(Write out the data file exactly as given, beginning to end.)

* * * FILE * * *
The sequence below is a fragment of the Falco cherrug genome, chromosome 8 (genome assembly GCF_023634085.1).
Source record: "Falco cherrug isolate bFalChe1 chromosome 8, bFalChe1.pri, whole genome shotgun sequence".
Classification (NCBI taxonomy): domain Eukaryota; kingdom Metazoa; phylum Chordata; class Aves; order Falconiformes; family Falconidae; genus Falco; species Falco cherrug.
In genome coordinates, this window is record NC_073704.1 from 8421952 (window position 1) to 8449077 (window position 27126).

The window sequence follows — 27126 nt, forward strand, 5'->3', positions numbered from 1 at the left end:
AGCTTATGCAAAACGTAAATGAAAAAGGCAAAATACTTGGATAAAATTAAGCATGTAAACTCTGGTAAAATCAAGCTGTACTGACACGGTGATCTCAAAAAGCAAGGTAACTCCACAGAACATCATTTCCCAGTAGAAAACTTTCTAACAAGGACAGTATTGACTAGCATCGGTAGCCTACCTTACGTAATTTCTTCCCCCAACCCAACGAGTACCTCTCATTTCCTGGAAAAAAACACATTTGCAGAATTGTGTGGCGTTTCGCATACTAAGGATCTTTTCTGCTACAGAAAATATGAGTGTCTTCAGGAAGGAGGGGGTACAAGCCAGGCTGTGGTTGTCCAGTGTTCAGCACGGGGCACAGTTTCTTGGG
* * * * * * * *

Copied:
The sequence below is a fragment of the Falco cherrug genome, chromosome 8 (genome assembly GCF_023634085.1).
Source record: "Falco cherrug isolate bFalChe1 chromosome 8, bFalChe1.pri, whole genome shotgun sequence".
Classification (NCBI taxonomy): domain Eukaryota; kingdom Metazoa; phylum Chordata; class Aves; order Falconiformes; family Falconidae; genus Falco; species Falco cherrug.
In genome coordinates, this window is record NC_073704.1 from 8421952 (window position 1) to 8449077 (window position 27126).

The window sequence follows — 27126 nt, forward strand, 5'->3', positions numbered from 1 at the left end:
AGCTTATGCAAAACGTAAATGAAAAAGGCAAAATACTTGGATAAAATTAAGCATGTAAACTCTGGTAAAATCAAGCTGTACTGACACGGTGATCTCAAAAAGCAAGGTAACTCCACAGAACATCATTTCCCAGTAGAAAACTTTCTAACAAGGACAGTATTGACTAGCATCGGTAGCCTACCTTACGTAATTTCTTCCCCCAACCCAACGAGTACCTCTCATTTCCTGGAAAAAAACACATTTGCAGAATTGTGTGGCGTTTCGCATACTAAGGATCTTTTCTGCTACAGAAAATATGAGTGTCTTCAGGAAGGAGGGGGTACAAGCCAGGCTGTGGTTGTCCAGTGTTCAGCACGGGGCACAGTTTCTTGGG